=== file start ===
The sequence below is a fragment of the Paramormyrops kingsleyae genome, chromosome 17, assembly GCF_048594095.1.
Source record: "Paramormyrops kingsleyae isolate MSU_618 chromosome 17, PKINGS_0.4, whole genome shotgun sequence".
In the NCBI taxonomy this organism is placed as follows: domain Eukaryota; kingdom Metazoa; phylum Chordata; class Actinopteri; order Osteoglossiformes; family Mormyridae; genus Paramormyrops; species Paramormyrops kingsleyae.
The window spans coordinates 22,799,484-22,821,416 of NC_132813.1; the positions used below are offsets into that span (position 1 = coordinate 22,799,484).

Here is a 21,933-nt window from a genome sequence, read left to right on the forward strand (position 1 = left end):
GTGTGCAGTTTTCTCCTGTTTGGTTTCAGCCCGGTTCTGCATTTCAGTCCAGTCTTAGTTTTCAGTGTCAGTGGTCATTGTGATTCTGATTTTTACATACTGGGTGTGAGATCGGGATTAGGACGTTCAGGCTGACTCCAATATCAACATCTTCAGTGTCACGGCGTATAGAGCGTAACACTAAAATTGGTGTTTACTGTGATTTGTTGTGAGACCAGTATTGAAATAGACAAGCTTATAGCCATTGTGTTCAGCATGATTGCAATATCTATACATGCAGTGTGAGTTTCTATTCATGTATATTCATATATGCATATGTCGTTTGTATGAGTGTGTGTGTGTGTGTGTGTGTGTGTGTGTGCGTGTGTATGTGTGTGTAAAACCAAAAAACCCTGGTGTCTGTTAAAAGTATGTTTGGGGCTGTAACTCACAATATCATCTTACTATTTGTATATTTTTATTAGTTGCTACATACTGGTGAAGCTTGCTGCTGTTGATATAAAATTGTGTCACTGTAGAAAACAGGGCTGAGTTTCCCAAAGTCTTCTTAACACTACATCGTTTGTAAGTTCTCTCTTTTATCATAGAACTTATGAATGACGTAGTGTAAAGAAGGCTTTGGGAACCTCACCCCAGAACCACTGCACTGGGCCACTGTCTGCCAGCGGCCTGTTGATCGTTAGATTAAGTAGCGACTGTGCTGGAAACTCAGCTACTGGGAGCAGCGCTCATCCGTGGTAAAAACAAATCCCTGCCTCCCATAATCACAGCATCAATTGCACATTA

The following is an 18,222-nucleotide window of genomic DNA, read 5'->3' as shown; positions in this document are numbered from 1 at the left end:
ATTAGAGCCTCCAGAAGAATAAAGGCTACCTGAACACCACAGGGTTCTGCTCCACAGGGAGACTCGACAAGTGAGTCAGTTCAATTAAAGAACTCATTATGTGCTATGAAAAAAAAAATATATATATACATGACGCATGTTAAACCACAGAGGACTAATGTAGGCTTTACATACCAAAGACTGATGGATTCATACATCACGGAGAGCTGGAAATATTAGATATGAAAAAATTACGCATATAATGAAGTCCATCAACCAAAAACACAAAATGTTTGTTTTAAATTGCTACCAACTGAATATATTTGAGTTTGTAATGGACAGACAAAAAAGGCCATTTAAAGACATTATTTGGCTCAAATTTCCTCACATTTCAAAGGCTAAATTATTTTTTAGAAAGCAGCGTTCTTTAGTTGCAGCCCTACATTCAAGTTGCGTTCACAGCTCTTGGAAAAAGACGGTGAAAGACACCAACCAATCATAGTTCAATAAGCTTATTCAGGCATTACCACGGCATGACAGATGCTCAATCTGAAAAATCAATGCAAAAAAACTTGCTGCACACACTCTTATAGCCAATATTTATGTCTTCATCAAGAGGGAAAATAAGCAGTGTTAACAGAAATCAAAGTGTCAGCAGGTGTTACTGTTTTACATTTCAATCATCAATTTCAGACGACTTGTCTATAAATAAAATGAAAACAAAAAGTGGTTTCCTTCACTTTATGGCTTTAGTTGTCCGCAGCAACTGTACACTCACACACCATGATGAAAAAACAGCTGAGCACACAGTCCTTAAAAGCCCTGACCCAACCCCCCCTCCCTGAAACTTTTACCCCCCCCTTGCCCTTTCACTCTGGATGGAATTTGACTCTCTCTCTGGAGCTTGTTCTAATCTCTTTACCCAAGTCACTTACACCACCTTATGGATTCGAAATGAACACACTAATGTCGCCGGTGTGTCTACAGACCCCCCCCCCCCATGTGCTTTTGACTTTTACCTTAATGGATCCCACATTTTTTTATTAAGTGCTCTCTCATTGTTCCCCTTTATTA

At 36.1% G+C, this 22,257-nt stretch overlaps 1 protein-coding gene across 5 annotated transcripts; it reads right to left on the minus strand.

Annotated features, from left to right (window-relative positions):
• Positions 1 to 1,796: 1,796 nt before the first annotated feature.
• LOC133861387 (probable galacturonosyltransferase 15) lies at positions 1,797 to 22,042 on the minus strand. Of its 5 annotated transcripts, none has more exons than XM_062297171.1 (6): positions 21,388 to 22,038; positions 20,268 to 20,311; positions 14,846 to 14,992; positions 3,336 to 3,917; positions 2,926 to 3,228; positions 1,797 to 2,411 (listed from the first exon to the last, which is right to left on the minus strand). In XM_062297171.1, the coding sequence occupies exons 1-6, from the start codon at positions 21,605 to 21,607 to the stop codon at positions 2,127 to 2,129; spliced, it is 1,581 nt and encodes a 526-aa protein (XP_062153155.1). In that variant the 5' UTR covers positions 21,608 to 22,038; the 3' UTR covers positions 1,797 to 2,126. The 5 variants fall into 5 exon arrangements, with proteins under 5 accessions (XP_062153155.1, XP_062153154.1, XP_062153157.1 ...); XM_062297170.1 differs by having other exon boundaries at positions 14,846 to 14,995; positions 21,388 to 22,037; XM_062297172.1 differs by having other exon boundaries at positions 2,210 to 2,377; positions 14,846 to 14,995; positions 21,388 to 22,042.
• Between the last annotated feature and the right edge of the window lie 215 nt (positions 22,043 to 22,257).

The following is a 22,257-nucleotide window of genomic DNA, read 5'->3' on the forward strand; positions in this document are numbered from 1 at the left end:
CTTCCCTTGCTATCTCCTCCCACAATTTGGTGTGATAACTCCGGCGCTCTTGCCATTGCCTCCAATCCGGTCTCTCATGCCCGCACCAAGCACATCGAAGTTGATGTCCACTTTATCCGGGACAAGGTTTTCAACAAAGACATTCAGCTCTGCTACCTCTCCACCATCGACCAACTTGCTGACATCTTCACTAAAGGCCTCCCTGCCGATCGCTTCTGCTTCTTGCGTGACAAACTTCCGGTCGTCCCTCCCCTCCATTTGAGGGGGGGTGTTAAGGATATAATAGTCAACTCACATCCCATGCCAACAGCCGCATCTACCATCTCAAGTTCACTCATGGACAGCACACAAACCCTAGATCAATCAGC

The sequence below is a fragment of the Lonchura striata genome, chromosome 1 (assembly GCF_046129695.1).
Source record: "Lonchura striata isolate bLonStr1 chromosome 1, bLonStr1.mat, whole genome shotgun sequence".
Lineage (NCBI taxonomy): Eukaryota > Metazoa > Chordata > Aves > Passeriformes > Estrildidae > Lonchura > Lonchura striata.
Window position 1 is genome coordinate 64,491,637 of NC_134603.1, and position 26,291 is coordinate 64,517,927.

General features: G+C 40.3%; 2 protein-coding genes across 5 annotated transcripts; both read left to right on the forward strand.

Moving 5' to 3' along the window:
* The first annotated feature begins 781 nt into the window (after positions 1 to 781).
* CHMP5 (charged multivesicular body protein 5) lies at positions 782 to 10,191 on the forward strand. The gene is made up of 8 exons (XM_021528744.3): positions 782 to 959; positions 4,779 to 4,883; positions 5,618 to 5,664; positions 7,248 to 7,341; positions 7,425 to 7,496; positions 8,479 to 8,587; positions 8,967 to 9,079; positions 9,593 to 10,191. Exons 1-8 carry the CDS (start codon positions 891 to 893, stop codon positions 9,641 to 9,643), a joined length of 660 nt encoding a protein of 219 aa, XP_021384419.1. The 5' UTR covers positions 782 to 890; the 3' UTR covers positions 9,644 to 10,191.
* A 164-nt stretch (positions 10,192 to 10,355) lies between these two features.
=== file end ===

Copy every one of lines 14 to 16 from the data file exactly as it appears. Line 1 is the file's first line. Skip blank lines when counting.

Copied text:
The following is a 22,257-nucleotide window of genomic DNA, read 5'->3' on the forward strand; positions in this document are numbered from 1 at the left end:
CTTCCCTTGCTATCTCCTCCCACAATTTGGTGTGATAACTCCGGCGCTCTTGCCATTGCCTCCAATCCGGTCTCTCATGCCCGCACCAAGCACATCGAAGTTGATGTCCACTTTATCCGGGACAAGGTTTTCAACAAAGACATTCAGCTCTGCTACCTCTCCACCATCGACCAACTTGCTGACATCTTCACTAAAGGCCTCCCTGCCGATCGCTTCTGCTTCTTGCGTGACAAACTTCCGGTCGTCCCTCCCCTCCATTTGAGGGGGGGTGTTAAGGATATAATAGTCAACTCACATCCCATGCCAACAGCCGCATCTACCATCTCAAGTTCACTCATGGACAGCACACAAACCCTAGATCAATCAGC

The sequence below is a fragment of the Lonchura striata genome, chromosome 1 (assembly GCF_046129695.1).